You know, Bamford, as we draw near to Uncle Chucky’s birthday, one gets nostalgic. Not in that bloated, heavy way that sets in after the sixth course, but in the wispy, wafty style, that drifts so gently over after the eighth snifter of port. Let me now elucidate you, and, through you, our guests.
The Buckford-Westington name is bound up in the web of time, and pulls the whole thing down with the weight of its honor (take that, time!). We have no “official” governmental coat of arms anymore, but what was taken from us by various war crimes tribunals has been made up for in gumption, glitz and glamour. Our love of family is the only coat we need, and it’s a warm one. Threadbare and moth-eaten, perhaps, with a few unpaid debts in its past and the faint, musky smell of scandal about the elbows, but certainly cozy enough to help us make it through the winters. (We spend most winters barricaded inside our mansion against the cold, so this is hardly a tall order, but do allow me my allusions.)
And good old Chucky’s birthday, so impending as it is, serves as a reminder of that love that we all share for one another. Oh, sure, we may not see each other as much as we would like. And, yes, there does tend to be an argument or five whenever we’re together. And, okay, Bamford, FINE, it may be the case that none of us have actually had much contact with Chucky in the last, I don’t know, decade or so, except through his lawyer, as all we inquired very tactfully about the state and contents of Chucky’s will (inquiries which, I might just add here, were always quite rudely and aggressively rebuffed). But what I’m saying, in the larger sense, the grander, nicer, richer sense of it all, Bamford, is that our Uncle Chucky is our family, and gondormit, family’s what matters. We may have had our differences, our turf wars, our petty felonies from time to time, but the name stands.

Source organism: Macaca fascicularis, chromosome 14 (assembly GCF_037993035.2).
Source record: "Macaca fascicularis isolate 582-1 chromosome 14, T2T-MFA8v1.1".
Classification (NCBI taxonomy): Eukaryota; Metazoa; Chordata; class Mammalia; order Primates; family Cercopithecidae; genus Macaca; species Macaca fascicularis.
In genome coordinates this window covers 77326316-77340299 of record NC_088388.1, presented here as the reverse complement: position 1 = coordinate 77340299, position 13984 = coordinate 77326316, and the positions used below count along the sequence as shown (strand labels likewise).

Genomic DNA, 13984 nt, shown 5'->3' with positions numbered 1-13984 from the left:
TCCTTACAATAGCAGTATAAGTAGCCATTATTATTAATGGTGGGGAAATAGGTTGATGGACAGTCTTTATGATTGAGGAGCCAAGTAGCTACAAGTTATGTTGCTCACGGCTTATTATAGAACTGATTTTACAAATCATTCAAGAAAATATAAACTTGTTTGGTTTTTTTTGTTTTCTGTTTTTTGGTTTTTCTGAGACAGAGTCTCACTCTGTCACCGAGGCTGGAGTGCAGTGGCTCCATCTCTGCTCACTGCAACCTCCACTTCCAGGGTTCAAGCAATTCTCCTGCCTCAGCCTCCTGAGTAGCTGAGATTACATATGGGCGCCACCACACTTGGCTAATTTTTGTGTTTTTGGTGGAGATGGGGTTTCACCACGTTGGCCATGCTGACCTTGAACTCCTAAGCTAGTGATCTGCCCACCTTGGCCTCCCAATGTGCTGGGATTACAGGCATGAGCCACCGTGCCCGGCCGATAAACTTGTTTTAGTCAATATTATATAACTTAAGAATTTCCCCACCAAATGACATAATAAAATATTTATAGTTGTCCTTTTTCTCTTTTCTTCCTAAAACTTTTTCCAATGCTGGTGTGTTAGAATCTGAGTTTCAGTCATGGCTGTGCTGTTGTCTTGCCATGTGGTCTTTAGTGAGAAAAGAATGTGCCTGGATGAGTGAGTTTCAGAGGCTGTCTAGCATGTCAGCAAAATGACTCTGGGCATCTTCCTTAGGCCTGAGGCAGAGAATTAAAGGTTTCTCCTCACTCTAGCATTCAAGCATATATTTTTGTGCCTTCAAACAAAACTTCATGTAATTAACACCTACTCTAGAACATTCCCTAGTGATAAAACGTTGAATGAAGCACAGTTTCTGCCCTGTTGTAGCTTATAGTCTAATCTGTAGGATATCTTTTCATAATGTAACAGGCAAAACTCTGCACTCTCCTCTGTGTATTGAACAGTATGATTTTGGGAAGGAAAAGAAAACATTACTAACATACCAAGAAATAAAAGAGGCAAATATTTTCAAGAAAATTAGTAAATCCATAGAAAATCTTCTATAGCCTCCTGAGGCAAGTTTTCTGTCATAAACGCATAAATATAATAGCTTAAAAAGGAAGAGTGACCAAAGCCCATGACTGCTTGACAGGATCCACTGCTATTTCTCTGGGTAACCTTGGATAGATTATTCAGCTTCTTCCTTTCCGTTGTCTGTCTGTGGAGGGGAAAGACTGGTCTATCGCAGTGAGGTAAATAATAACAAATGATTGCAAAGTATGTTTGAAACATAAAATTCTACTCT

I mean, just look at these fine, upstanding attendees. They’ve RSVP’d, not just with their stationary, but with their hearts, and I for one can’t wait to see them. I’m sure that Chucky can’t wait, either, as he sits, all tucked away in his far wing of the house, staring into space and probably listening to folk tunes, or some such thing. He’s old and Irish, isn’t he? How do I know what he gets up to? The important thing is, less than a month from now, we’ll be together, all in one room, with all our friends, and Chucky’s friends, as well, I mean, presumably, one has to think. He never sent us down a guest list, despite my really quite seriously intending to ask him for one months ago. I’m sure they’ve gotten word by now. I’m sure they’re coming. I’m sure they’re lovely! They’ll fit right in, I just know it.
Because we Buckford-Westingtons are nothing if not welcoming. And in a scant matter of weeks, we’ll be welcoming all comers, to celebrate the life and times of a man who…well, epitomizes our family’s name. Even if he hasn’t used it in a while. Or been heard from. Or ever given any indication that he thinks about us, ever…
Pah. What matters is, he’s rich. And if you’re monied, you’re a B-W, eh, Bamford? Eh? Eh? That’s probably why you feel so out of place all of the time. Got to make your first million in these computatron bamboozles. Then you’ll feel right at home.
See you at the party!